Wal-Mart Asking Employees to Donate Food to Fellow Employees in Need?
The recent rise on the key stock indices might just be masking a fundamentally flawed economic recovery. Since the beginning of the year, the S&P 500 has gained 25%, the Dow Jones Industrial Average is up 21%, and the NASDAQ is 27% higher. At the same time, unemployment remains high, wages are stagnant, and our day-to-day life costs more.
With the S&P 500 on pace for the best yearly gain in a decade, well-heeled shareholders are rejoicing—at the other end of the scale, many employees aren’t.
You know it’s a touchy economic climate when Wal-Mart Stores, Inc. (NYSE/WMT), the world’s biggest retailer, which reported third-quarter profits of $3.7 billion, is asking employees to donate food to fellow associates in need, so they can enjoy Thanksgiving this year.
A weak economy and stiff competition is taking a toll on Wal-Mart. While Wal-Mart reported third-quarter earnings that beat Wall Street estimates by a mere penny, revenues of $114.9 billion were shy of the $116.8-billion mark Wall Street was hoping for. Not surprisingly, perhaps, Wal-Mart said holiday sales would be flat. (Source: “Walmart reports Q3 EPS of $1.14, updates full year guidance; Aggressive holiday plans to drive sales,” Wal-Mart Stores, Inc. web site, last accessed November 14, 2013.)
In light of Wal-Mart’s recent employee Thanksgiving food drive, it’s interesting to note that third-quarter sales from Neighborhood Market, Wal-Mart’s chain of grocery stores, rose a solid 3.4%.
Where other grocery store chains have reported underwhelming third-quarter results, Wal-Mart’s grocery chain actually bucked the trend. Fourth-quarter results may be muted. Thanks to a U.S. economy that continues to look fragile, grocery store stocks are competing this Thanksgiving and in the subsequent holiday season by actually lowering their prices.
Aside from wanting a better marketing edge, retailers and grocers are lowering their prices because wholesales prices unexpended slipped in September with falling food costs, suggesting that inflation, a barometer of growth, remains weak. The 0.1% decrease in the producer price index in September comes on the heels of gains of 0.3% in August, 0.8% in June, and 0.5% in May. (Source: “Producer Price Indexes – September 2013,” Bureau of Labor Statistics, October 29, 2013.)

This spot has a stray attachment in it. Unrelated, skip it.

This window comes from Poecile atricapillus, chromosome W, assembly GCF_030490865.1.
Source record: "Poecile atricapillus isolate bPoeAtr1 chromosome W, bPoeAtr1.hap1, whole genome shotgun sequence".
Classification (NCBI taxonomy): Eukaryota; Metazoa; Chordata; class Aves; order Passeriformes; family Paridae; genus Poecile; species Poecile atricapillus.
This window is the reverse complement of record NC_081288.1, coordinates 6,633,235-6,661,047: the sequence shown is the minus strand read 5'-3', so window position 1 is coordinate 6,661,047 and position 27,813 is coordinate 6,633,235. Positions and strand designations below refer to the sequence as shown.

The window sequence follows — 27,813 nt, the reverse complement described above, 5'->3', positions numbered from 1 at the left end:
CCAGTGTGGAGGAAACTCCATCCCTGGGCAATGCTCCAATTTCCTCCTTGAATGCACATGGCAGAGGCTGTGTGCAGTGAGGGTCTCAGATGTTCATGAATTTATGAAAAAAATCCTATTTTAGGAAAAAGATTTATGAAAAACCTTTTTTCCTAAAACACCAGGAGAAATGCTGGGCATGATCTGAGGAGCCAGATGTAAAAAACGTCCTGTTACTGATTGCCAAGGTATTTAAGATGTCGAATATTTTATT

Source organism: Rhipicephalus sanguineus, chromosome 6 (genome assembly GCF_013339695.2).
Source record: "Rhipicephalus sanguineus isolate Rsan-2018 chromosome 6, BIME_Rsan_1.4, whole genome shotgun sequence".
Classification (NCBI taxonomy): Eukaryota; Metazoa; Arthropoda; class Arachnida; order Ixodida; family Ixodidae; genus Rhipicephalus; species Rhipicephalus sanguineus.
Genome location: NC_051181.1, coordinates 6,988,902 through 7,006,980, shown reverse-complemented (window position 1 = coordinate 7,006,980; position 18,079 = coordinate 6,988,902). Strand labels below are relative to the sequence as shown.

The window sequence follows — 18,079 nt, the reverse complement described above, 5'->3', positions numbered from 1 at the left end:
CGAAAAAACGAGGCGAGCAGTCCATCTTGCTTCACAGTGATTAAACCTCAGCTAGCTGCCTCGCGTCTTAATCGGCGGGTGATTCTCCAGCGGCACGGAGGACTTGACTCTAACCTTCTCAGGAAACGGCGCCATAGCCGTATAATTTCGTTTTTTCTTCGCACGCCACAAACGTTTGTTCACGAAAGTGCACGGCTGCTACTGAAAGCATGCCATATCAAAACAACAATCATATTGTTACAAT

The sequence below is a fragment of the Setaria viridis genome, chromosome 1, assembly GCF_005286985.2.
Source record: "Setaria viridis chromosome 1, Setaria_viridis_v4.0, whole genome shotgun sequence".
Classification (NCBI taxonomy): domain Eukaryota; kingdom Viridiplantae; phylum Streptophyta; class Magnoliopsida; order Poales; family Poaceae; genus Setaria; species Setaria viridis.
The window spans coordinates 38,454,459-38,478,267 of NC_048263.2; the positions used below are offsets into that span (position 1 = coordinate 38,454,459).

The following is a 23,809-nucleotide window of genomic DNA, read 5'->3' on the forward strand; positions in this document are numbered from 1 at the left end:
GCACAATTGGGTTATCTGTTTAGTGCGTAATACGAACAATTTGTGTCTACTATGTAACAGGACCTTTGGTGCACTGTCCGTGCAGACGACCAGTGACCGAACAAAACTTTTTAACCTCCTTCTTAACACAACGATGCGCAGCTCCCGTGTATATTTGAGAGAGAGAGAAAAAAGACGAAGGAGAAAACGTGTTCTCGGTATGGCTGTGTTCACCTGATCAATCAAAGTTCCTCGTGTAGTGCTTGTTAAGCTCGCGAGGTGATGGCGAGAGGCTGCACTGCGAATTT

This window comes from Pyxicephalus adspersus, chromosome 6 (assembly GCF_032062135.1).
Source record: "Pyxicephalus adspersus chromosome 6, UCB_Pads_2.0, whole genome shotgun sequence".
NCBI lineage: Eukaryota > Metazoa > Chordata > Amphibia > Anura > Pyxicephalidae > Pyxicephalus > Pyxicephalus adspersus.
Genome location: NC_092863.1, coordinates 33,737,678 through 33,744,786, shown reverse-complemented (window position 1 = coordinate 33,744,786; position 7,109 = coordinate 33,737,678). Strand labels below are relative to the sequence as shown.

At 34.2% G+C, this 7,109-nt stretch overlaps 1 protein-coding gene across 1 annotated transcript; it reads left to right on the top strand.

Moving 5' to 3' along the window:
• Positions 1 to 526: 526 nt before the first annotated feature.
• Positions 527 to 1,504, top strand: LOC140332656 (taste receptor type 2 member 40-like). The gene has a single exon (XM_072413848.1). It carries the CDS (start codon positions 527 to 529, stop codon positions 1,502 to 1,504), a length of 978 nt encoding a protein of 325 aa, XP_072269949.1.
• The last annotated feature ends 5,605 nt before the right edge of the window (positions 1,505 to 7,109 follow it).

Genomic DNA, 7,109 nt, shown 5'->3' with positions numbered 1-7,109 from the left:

Lower prices don’t necessarily mean lower profits. After all, discount stores like Wal-Mart make their money by offering products at more competitive prices. But Wal-Mart aside, there are a large number of grocery store stocks and food retailers out there that could be bargains for both consumers and investors.
The Kroger Co.’s (NYSE/KR) share price is up 61% year-to-date and provides a 1.5% dividend yield. On September 12, Kroger reported record second-quarter net earnings of $317 million, or $0.60 per share; total sales increased 4.6% year-over-year to $22.7 billion. (Source: “Kroger Reports Record Second Quarter Results,” The Kroger Co. web site, September 12, 2013.)
The share price of Caseys General Stores, Inc. (NASDAQ/CASY) is up 39% year-to-date. The company recently reported record sales for the first quarter of fiscal 2014, with strong gas and inside sales. In 2014, the company expects to replace 20 existing stores and to add to its 1,750 locations by building or acquiring 70–105 stores. The company also provides an annual one-percent dividend. (Source: “Casey’s Reports Record Quarter with Strong Gas and Inside Sales,” Caseys General Stores, Inc., September 9, 2013.)
Both of these grocery store stocks have already experienced solid gains this year.